Save Money Do Not Borrow it on your Credit Card

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Lets face it we have all been in a position where we have needed a little hard cash depending on if it is at the end of the month or a unforeseen bill that needs paying straight away. However before you go off down to the ATM and take that cash out on your credit card, lets just take a look at the reasons why you should be careful before borrowing from the credit card company.

Firstly every time you take money out of the ATM the fee for that money comes into play immediately. The cash advance that you are thinking about can have between 2 and 4 percent Higher interest rate than your regular credit card rates.

Not only will you be charged by the credit card company for borrowing the cash you will also find that you are charged a percentage by the ATM vendor. Those handy little ATM’s in the gas station can charge up to 1% to give you the cash! That is an extra 1% you have to pay to get that money.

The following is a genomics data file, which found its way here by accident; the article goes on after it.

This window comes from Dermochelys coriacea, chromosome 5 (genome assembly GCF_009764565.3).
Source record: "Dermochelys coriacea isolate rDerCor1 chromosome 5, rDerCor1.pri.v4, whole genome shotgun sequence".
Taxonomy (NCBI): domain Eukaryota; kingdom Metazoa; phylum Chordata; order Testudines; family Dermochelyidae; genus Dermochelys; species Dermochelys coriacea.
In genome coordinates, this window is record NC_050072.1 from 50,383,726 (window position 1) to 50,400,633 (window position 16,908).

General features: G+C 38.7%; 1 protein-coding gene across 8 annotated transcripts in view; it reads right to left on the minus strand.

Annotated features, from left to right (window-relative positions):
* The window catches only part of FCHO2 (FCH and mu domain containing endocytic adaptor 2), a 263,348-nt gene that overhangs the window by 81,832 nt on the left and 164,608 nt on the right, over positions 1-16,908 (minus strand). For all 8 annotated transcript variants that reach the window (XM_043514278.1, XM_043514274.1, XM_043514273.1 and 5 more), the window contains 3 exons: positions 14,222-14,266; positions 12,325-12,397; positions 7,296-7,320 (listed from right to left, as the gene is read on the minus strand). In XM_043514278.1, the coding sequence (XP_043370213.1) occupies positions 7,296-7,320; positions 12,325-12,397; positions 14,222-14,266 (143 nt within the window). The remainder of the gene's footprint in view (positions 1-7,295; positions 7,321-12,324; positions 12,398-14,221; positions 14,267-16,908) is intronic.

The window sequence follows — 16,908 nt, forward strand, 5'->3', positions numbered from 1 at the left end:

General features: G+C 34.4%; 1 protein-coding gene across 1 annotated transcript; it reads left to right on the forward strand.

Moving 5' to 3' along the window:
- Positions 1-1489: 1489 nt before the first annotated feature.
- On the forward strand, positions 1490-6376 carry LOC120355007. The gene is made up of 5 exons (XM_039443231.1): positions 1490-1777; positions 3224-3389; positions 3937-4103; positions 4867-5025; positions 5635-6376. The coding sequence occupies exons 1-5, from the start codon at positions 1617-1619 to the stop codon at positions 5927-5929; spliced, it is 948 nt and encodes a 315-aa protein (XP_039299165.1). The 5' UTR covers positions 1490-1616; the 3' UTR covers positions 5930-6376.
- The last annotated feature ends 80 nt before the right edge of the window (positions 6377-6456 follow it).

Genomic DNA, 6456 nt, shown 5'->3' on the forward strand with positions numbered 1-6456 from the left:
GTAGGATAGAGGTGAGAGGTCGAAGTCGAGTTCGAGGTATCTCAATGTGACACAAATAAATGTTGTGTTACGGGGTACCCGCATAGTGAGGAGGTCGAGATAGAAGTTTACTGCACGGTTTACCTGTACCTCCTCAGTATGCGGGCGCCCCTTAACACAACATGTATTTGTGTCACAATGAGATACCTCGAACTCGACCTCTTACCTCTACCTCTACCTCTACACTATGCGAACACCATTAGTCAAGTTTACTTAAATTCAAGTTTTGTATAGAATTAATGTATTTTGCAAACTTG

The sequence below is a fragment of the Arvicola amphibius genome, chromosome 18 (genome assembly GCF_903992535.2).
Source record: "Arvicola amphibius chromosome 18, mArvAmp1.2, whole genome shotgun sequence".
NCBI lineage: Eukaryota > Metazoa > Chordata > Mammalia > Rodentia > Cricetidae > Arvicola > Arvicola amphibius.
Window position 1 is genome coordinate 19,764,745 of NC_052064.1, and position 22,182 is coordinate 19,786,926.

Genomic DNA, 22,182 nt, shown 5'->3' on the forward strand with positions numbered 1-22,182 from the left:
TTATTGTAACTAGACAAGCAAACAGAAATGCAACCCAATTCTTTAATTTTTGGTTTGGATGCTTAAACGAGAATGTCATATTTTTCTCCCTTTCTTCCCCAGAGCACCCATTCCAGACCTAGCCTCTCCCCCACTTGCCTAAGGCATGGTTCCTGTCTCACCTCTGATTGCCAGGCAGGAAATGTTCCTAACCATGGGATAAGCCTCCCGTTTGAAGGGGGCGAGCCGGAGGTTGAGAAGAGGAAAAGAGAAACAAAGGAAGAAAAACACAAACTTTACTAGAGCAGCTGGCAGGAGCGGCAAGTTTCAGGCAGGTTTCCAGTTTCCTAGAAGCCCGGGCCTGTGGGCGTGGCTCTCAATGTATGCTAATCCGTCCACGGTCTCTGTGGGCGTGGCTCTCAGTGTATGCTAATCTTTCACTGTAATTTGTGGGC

Confused? Ok let us take a quick look at how this all works:

You see on a market stall a fantastic stereo that you have wanted for ages. The vendor being a street trader would prefer it if you pay in cash (lets face it if you use your card there he gets charged for the fact that he is using the credit card companies facilities). You decide you must have it so you go to the ATM and draw out $200 on your credit card.

This cash will be the last thing that your credit card company lets you pay off the card. So if you have $500 on your card and you take a further $500 out at the higher rate of interest as it is cash, you will pay that rate of interest until you reach zero balance even if you pay off $500 the next day! So you will still end up paying over the odds to borrow that money.

Eventually when you hit the zero balance you will notice that you have over the time that you borrowed the money been charged three times. Once by the ATM where you got the money from. Once by the credit card company for taking the cash option and once more by the credit card company who will charge you a higher rate of interest for the privilege of having cash in your hand.

Is it really worth it to get something a few days early?

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